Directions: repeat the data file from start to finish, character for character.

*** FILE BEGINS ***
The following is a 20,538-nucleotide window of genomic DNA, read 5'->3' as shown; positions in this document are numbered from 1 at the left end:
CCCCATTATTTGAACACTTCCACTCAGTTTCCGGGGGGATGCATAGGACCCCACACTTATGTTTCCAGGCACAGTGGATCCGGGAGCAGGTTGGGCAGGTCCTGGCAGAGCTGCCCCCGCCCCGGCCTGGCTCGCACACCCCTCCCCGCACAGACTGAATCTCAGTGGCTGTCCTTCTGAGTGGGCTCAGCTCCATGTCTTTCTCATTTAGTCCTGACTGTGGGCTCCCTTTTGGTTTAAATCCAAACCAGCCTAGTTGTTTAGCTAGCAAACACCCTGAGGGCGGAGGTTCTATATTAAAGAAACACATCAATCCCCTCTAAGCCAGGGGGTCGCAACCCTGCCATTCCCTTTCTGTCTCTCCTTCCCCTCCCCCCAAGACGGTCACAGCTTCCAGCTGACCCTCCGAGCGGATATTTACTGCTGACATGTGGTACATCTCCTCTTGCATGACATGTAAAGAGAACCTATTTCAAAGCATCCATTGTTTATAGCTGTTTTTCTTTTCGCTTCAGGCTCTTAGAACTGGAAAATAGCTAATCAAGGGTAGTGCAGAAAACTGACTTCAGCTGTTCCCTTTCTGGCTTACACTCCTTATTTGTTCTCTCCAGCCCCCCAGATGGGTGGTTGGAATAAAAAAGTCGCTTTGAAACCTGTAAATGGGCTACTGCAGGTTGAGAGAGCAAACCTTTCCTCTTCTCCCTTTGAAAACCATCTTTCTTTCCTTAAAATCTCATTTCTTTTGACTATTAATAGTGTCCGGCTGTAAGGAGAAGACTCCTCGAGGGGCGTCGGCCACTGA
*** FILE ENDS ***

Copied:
The following is a 20,538-nucleotide window of genomic DNA, read 5'->3' as shown; positions in this document are numbered from 1 at the left end:
CCCCATTATTTGAACACTTCCACTCAGTTTCCGGGGGGATGCATAGGACCCCACACTTATGTTTCCAGGCACAGTGGATCCGGGAGCAGGTTGGGCAGGTCCTGGCAGAGCTGCCCCCGCCCCGGCCTGGCTCGCACACCCCTCCCCGCACAGACTGAATCTCAGTGGCTGTCCTTCTGAGTGGGCTCAGCTCCATGTCTTTCTCATTTAGTCCTGACTGTGGGCTCCCTTTTGGTTTAAATCCAAACCAGCCTAGTTGTTTAGCTAGCAAACACCCTGAGGGCGGAGGTTCTATATTAAAGAAACACATCAATCCCCTCTAAGCCAGGGGGTCGCAACCCTGCCATTCCCTTTCTGTCTCTCCTTCCCCTCCCCCCAAGACGGTCACAGCTTCCAGCTGACCCTCCGAGCGGATATTTACTGCTGACATGTGGTACATCTCCTCTTGCATGACATGTAAAGAGAACCTATTTCAAAGCATCCATTGTTTATAGCTGTTTTTCTTTTCGCTTCAGGCTCTTAGAACTGGAAAATAGCTAATCAAGGGTAGTGCAGAAAACTGACTTCAGCTGTTCCCTTTCTGGCTTACACTCCTTATTTGTTCTCTCCAGCCCCCCAGATGGGTGGTTGGAATAAAAAAGTCGCTTTGAAACCTGTAAATGGGCTACTGCAGGTTGAGAGAGCAAACCTTTCCTCTTCTCCCTTTGAAAACCATCTTTCTTTCCTTAAAATCTCATTTCTTTTGACTATTAATAGTGTCCGGCTGTAAGGAGAAGACTCCTCGAGGGGCGTCGGCCACTGA